Monday, September 26, 2016

What you may not know: Week of September 26

It's a busy committee week for the Appleton Common Council, and here are some of the items of interest:

Parks and Recreation, Monday, 6 pm

On Monday evening the Parks and Recreation Committee will be asked to make a recommendation on a request to make modifications to the city's Recreation Program Fee Waiver Policy. The goal of the policy is to ensure that all of the city's children have access to recreation programs and activities, including our two pools, regardless of household income.

The updated policy, however, contains some language I find somewhat troubling in the definition of "family." Under the updated policy, a child would be required to live at an address greater than 50% of the time to be eligible for "family" benefits. As someone who grew up with divorced parents, I have experience leading to both philosophical and practical issues regarding this suggested policy.

I'm hopeful that the committee will reconsider these proposed changes.

Municipal Services, Tuesday, 6:30 pm

In my last two updates (last week and two weeks ago) I've mentioned a dozen streets coming up for reconstruction in 2018 that were coming up for design approval. Ten of those 12 streets were approved at council last week but two, Mary Street and Catherine Street, were referred back to committee for further discussion around proposed compromises.

Both of these streets are in an older portion of the city where we come across a frequent issue: The trees planted along the terrace are large enough and have deep and wide enough root structures that it's very difficult to reconstruct the existing street at its current width without having to remove them. This creates a difficult choice, as saving the trees usually means narrowing the streets and creating issues related to parking and access.

Community and Economic Development, Wednesday, 5 pm

In my last two updates I've also mentioned the city's ongoing Community Development Block Grant process, which this year includes a city staff request to allocate $200,000 for land acquisition for a "small house community."

We first heard about this request two weeks ago, and at council last week I referred it back to committee for further discussion related to the following questions:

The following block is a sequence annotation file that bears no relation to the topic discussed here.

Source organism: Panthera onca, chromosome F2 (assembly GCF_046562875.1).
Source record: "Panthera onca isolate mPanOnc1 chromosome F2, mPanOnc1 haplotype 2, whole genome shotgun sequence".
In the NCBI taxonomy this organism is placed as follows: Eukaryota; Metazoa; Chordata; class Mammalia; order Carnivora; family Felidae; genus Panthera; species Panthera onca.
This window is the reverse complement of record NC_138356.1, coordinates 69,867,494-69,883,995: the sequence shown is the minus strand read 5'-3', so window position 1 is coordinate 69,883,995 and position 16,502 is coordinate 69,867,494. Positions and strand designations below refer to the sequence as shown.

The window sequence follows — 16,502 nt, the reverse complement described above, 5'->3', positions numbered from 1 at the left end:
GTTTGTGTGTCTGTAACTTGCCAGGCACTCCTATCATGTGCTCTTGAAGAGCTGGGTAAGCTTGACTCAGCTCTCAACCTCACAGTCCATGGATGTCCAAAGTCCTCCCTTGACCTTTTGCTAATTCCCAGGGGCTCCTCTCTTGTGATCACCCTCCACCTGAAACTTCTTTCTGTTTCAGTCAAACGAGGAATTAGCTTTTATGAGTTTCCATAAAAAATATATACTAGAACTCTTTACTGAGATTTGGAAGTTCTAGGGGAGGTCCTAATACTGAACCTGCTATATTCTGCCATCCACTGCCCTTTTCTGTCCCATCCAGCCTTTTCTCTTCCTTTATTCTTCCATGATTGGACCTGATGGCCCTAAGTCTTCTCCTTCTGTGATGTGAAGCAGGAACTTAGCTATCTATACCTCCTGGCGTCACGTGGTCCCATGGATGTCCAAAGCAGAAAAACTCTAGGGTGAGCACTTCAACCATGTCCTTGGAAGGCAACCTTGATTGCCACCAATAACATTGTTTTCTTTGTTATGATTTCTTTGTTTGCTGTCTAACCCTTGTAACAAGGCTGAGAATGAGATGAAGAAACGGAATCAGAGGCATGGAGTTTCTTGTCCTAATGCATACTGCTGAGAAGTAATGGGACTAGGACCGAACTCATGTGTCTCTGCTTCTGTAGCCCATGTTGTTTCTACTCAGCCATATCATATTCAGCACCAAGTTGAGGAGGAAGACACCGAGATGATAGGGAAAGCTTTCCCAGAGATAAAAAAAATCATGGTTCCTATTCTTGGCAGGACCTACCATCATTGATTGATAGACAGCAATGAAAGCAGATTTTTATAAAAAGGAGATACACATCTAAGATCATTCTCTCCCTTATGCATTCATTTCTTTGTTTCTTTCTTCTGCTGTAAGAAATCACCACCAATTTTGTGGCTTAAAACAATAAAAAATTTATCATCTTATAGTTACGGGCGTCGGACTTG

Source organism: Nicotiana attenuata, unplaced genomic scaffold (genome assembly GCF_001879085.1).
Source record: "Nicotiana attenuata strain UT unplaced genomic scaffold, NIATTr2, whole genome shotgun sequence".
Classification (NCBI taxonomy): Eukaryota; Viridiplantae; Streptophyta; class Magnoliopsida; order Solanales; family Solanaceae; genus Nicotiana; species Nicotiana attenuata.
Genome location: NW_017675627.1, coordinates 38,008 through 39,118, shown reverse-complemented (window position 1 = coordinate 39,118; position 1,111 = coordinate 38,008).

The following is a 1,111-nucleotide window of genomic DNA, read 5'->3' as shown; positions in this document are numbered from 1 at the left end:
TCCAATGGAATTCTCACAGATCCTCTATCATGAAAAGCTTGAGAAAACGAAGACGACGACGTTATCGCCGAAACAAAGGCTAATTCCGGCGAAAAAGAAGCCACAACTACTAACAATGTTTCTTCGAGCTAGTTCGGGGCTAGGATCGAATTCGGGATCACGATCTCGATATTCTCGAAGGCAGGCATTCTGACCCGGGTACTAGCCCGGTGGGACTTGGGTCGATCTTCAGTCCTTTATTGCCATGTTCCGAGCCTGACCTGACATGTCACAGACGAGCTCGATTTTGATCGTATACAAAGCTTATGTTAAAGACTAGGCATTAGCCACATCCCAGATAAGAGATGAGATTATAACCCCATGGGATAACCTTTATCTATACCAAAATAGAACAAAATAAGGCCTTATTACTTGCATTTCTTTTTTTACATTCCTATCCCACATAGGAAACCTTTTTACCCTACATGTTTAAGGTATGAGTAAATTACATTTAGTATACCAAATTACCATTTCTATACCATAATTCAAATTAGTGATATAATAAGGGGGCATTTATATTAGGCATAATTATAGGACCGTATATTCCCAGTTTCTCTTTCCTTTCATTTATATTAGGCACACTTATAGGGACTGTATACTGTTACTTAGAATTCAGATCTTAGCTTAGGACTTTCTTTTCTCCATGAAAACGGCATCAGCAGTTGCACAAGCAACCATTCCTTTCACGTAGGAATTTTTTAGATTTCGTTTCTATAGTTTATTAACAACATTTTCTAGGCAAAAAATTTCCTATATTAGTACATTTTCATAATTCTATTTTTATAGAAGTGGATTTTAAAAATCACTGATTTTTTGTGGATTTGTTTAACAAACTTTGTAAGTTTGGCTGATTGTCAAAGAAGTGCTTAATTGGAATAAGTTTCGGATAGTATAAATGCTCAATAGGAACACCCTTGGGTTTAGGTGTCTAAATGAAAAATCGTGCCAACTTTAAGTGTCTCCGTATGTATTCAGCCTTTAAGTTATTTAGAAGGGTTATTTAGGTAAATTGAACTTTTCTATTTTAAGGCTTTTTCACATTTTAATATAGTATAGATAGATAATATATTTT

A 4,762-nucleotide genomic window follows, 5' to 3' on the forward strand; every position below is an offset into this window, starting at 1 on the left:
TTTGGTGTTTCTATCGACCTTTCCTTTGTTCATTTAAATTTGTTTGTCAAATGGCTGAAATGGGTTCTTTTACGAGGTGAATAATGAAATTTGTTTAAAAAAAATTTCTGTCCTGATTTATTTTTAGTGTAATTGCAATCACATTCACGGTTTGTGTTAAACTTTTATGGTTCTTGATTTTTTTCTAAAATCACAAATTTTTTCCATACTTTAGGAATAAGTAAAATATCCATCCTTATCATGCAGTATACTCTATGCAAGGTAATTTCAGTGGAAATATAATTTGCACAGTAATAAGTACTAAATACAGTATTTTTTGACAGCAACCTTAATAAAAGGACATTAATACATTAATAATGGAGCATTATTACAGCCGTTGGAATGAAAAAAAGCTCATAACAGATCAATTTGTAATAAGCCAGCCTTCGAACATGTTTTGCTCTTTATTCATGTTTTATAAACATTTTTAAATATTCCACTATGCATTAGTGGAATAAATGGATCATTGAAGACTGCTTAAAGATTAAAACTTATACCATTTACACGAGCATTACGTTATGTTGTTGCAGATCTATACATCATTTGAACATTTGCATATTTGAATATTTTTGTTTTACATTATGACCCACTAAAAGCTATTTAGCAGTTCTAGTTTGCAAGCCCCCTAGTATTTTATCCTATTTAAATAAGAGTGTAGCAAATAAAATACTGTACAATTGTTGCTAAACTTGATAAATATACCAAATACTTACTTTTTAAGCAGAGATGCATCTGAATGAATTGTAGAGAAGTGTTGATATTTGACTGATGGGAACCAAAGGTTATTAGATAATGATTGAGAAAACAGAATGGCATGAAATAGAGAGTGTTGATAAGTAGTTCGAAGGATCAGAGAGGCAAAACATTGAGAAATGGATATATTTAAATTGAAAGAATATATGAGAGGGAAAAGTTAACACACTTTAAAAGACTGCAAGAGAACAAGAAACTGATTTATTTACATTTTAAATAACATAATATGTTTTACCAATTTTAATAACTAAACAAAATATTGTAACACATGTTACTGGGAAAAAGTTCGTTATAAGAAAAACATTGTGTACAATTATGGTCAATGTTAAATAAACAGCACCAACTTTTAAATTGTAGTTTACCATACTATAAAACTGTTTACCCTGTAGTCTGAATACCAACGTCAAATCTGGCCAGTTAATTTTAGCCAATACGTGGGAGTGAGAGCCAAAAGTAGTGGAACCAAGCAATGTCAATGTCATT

• Staff has chosen to call these proposed homes "small" instead of "tiny," but I'd like more clarity on what that means in terms of square footage.
  • Currently, the city's zoning code does not allow new construction houses to be less than 900 square feet. At committee two weeks ago I received conflicting answers regarding what would need to be done to allow for a project involving smaller homes.
  • The city's portion of this project is slated for property acquisition, but I have yet to hear if that means we'll be owning the properties long term, donating them or selling them. If we're selling them, I do not know where the proceeds would go.
  • The Federal Department of Housing and Urban Development (HUD), who oversees these grants, requires that projects meet several criteria to ensure they're helping low-to-moderate income people. I do not know what, if any, steps we can take or plan on taking to ensure these properties end up with those that need help.
I'm looking forward to a robust continued conversation on this topic.

You can see agendas for all of this week's meetings and the full schedule at the city's Legistar page.

Keeping you informed on issues that may impact you around the city is one of my primary goals as an alderman. Good governance happens in the open, and I remain committed to raising awareness on the issues coming before us.

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